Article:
Barn Owl Update
With January just about over, I am thrilled to say that my barn owls continue to be regular visitors in the box! It has been about 3 weeks now. Despite checking out my kestrel box and 2 of my tawny boxes, they seem to have decided that this box is the best option and are spending increasing amounts of time here. Some evenings, they have appeared before 6pm and also been here as late as 6.30am. This suggests that they are roosting quite close, especially as some early evenings have been when it has been horrible rainy weather. I would love to know where these 2 are roosting in the day…. and wonder how long it will be before they choose to roost here.
It is so wonderful to be able to watch these two every night and the first thing I do in the morning is to check and see what has been recorded over night. I try to save clips of any new behaviour I see and these are uploaded to my YouTube Channel on my Barn Owl Playlist. For me, this is a steep learning curve. I am not familiar with barn owl behaviour and have been trying to find out as much as I can. There is nothing better for learning, though, than watching it all unfold before your my eyes… actually in a box in my garden!
This week, I have captured some lovely clips of different behaviours… from preening to mating (or attempted!) in the box. I am still having issues with a hum on the audio and despite changing some settings, it is still there. I am going to try a different, slightly more powerful power unit, as it could be that there is a bit of a voltage drop as the box is quite far away from the house. Hopefully, I will be able to improve this in the future.
This first clip shows Alba, the female, investigating the substrate I put on the floor. It is a mix of about a quarter course shavings, mixed with some rough cut shredded wood and bark. Barn owls do not make a nest, as such. They will shred pellets that have been regurgitated in the box and use these to form a base. I am hoping this substrate will give them a bit of a head start and the female seemed to be picking larger sections up and shredding these….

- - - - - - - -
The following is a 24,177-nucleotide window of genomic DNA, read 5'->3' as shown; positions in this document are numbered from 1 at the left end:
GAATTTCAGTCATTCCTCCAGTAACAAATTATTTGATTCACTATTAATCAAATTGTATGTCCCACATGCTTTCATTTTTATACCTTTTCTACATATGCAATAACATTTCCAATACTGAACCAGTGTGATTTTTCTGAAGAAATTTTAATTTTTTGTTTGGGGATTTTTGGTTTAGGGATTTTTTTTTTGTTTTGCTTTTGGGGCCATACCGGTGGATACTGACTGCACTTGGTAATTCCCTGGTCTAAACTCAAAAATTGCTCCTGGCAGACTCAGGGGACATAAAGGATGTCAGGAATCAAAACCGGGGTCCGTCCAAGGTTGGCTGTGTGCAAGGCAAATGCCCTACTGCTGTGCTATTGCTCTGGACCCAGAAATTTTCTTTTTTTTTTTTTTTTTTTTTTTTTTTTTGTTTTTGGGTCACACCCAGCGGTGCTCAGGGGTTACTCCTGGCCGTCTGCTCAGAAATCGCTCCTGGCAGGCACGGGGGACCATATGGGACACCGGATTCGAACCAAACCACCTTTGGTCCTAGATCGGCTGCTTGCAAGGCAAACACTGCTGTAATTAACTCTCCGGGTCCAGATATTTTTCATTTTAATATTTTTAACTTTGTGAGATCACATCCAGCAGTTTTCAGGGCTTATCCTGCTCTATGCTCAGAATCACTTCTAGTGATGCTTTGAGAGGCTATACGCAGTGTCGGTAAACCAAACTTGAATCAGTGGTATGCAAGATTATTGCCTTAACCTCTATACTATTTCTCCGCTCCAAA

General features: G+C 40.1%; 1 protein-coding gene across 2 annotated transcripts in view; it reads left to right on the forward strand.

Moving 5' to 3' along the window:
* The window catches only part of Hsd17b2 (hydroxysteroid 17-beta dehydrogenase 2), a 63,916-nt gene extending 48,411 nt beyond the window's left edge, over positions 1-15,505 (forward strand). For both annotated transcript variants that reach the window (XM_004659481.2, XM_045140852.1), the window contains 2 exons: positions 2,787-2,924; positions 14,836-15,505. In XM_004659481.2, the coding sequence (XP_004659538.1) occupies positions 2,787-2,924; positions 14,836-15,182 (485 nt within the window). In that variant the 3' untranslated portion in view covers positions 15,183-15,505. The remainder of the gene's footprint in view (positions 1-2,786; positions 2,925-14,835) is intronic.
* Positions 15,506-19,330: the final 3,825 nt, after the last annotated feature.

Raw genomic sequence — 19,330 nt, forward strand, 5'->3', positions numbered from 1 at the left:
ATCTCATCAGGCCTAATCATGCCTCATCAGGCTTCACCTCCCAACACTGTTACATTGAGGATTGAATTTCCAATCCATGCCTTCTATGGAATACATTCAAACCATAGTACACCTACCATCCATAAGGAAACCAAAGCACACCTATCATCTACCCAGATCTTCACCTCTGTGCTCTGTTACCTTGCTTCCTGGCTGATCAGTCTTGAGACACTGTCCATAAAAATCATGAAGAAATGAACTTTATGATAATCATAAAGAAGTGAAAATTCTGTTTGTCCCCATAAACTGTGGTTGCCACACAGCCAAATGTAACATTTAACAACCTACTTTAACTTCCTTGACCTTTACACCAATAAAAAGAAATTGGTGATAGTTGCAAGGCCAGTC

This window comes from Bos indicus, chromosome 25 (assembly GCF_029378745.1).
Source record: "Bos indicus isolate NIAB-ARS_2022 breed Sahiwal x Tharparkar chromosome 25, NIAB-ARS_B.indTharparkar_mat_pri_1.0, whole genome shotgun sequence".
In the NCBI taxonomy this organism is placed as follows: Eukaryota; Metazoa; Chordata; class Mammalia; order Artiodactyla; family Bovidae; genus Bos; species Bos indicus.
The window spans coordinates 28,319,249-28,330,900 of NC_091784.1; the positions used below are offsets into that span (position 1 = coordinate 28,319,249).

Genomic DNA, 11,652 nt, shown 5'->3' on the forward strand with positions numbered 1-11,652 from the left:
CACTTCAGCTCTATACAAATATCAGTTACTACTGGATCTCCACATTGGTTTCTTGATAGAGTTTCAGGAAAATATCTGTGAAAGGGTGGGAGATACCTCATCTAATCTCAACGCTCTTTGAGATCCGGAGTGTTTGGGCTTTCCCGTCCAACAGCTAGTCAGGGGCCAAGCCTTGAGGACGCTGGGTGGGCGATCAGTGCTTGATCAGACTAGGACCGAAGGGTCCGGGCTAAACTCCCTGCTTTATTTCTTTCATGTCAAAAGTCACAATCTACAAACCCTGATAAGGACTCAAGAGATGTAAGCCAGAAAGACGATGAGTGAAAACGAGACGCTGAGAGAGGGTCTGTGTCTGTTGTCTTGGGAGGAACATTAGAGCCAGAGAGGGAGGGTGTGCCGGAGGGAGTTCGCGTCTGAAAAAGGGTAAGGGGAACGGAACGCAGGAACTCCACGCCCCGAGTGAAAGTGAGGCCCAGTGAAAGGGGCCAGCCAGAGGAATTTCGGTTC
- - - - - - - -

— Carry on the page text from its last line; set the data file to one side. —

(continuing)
Barn owls mate for life, so it is important that they build up the bond. We have no idea where this pair are from or whether they are a new or established couple. Neither are ringed. This week I have seen lots of preening between the pair and they also touch beaks a lot, coupled with quiet, chattering calls. I have also witnessed some attempted mating in the box this week. It is all promising behaviour!
It was also great to see Tyto, the male, spending a while preening and showing off his wing feathers. Considering the vile wet winter we have had, these two look in pretty good condition.
What I am trying to decide now, is whether to put a camera up on the outside of the box. The HD Vivotek cameras that you see on my feeder are superb quality both in the day and at night. It would be amazing to get one up on the outside of the box so we could see the owls coming in and out with food if they decide to breed. The problem is that these cameras are not cheep and I cannot be sure, yet, if these owls are going to breed here. I am thinking of running the Cat5 cable up the garden and putting in the bracket, in preparation. If everything looks promising later in the year, then maybe I will see if funds can stretch to another camera. I may also look at some sponsorship opportunities. There must be some local companies who would like to sponsor one of my live cameras, in return for advertisement. If you know someone who may be interested, then please let me know!
Let’s hope the next week brings more great views…. and at reasonable hours so we can all share the live footage.